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The Rev. Frederick George Llewellin, who was the Vicar of Kidsgrove from 1922 until his death in 1941, wrote a book “The Lighter Side of a Parson’s Life” about his ministry in the town.
In this edited extract from the chapter which looks at the lives of the boat people who worked on the Trent & Mersey Canal, he tells the story of the Kitcrew Bugget – a ghost that haunts the Brindley Tunnel which runs under Harecastle Hill.
The Kitcrew Bugget
“Lor, bless yer, lad, don’t yer know? Did yer never hear tell o’ it? Well, gaffer, years ago, in the very middle o’ the tunnel right atween Tunstall on the one side and Kitcrew (Kidsgrove) junction on the other, two men murdered a woman and threw her body inter the tunnel and because it wor a deed o’ violence and her life wor taken from her before it wor asked for, that there ‘oman have never lain quiet.
“But years ago as it wor, she’d appear, sometimes in the form o’ a white horse, sometimes like a female without a head, but whenever her comes, trouble’s sure to foller. Never wor there an accident at the collieries but the Kitcrew Bugget wor sure to come to tell o’ it. Somebody ‘ll die, or be murdered or drowned in the cut (canal) or coal mine when that there ghost appears.”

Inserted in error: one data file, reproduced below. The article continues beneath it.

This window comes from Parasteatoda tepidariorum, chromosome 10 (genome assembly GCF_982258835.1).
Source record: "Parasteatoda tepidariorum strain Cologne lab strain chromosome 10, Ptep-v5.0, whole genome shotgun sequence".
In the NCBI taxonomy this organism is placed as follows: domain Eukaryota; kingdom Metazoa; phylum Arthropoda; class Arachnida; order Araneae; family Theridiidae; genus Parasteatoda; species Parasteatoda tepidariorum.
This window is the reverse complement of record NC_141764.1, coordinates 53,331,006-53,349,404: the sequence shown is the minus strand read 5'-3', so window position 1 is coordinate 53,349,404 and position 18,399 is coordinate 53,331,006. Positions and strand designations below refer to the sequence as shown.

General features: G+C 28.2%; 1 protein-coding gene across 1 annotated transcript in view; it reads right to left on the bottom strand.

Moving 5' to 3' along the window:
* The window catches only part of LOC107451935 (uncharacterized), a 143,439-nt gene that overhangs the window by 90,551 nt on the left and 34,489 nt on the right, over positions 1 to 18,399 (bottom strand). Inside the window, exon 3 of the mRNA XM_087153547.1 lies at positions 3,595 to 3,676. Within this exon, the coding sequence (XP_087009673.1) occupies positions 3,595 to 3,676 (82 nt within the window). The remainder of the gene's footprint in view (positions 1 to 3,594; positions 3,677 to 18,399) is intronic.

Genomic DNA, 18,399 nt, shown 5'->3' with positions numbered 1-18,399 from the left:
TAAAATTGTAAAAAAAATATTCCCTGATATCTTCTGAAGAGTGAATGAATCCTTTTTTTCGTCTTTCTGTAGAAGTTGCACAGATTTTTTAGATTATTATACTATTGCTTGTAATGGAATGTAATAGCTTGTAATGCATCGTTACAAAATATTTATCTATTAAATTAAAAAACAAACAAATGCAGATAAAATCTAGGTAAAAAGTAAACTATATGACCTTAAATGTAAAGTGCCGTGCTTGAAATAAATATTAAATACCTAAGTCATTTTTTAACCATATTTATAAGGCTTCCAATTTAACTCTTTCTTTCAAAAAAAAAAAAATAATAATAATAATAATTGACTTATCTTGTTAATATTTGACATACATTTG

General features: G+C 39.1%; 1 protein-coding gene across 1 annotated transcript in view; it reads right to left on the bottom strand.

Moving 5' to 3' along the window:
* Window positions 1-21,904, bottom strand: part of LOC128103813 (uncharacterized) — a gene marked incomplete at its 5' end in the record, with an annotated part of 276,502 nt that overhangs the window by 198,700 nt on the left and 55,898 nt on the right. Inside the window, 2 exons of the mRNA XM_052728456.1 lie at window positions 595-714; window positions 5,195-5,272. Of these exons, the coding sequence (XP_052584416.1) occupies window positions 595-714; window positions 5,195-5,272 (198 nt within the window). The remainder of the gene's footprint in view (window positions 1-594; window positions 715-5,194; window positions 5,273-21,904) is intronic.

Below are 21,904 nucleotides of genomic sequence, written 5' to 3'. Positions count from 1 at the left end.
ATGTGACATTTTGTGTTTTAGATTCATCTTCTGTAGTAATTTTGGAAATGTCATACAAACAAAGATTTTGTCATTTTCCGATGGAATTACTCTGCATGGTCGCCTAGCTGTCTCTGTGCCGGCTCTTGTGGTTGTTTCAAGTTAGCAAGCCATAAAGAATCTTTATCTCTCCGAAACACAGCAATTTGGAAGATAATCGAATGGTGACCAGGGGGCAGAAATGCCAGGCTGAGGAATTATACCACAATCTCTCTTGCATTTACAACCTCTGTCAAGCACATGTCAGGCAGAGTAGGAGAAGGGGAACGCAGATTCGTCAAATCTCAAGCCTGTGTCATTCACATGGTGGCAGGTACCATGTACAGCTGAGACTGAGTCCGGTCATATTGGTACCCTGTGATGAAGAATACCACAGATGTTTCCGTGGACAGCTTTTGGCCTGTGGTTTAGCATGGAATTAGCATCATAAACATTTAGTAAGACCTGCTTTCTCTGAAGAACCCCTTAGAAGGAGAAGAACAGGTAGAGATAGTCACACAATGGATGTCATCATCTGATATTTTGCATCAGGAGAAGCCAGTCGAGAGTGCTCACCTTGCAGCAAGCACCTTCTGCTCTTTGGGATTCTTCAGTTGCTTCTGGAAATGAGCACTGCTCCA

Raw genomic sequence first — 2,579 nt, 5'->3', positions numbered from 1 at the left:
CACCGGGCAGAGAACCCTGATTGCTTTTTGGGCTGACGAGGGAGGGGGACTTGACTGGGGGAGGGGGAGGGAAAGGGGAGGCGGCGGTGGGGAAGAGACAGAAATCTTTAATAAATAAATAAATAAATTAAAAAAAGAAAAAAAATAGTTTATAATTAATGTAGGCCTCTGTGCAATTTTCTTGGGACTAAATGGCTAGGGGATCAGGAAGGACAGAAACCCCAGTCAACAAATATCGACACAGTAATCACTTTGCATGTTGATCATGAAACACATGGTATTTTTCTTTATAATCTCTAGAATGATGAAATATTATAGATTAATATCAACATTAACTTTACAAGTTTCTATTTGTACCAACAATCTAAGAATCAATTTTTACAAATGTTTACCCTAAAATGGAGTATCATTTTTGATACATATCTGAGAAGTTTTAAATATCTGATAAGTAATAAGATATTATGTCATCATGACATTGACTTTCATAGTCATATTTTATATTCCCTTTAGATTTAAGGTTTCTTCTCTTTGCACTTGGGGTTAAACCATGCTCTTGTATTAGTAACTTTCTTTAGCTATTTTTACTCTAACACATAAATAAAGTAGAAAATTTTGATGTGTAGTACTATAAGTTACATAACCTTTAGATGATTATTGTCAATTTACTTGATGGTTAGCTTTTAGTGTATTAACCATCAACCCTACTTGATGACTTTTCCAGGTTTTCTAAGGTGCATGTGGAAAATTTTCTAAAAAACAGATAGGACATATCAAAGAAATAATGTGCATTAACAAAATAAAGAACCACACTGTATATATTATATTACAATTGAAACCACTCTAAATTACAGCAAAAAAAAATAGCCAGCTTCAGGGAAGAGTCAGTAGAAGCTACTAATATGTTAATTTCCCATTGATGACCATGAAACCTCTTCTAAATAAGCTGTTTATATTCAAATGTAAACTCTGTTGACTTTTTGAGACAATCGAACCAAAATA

Edited by Betty Cooper and David Martin
The photograph taken in 2012 shows the Chatterley entrance to the Brindley Tunnel – the home of the Kitcrew Bugget
The bed of the Burslem Branch Canal (March 2017)
I decided that Kidsgrove had to be more interesting than we came away thinking yesterday. It was originally a mining village which prospered well with the coming of the Trent and Mersey Canal, being not far away from the Potteries of Stoke. When the railways came the town mushroomed. In Edwardian times […]
To read the full post visit The Boggart and Another Tale. 5th February — NB Lillyanne
Site of the Anderton Wharf on the Trent & Mersey Canal at Ravensdale March 2017
I went for a walk at Westport Lake as it has been a beautiful clear chilly early spring day. Westport Lake is just over a mile away set in the middle of housing and industry, it was built to keep the water levels up in the Trent and Mersey Canal and sits between the canal […]
(Posted March 6th, 2017)
To read more visit Westport Lake — Tim Diggles
Reflections in The Trent & Mersey Canal at Middleport, October 2008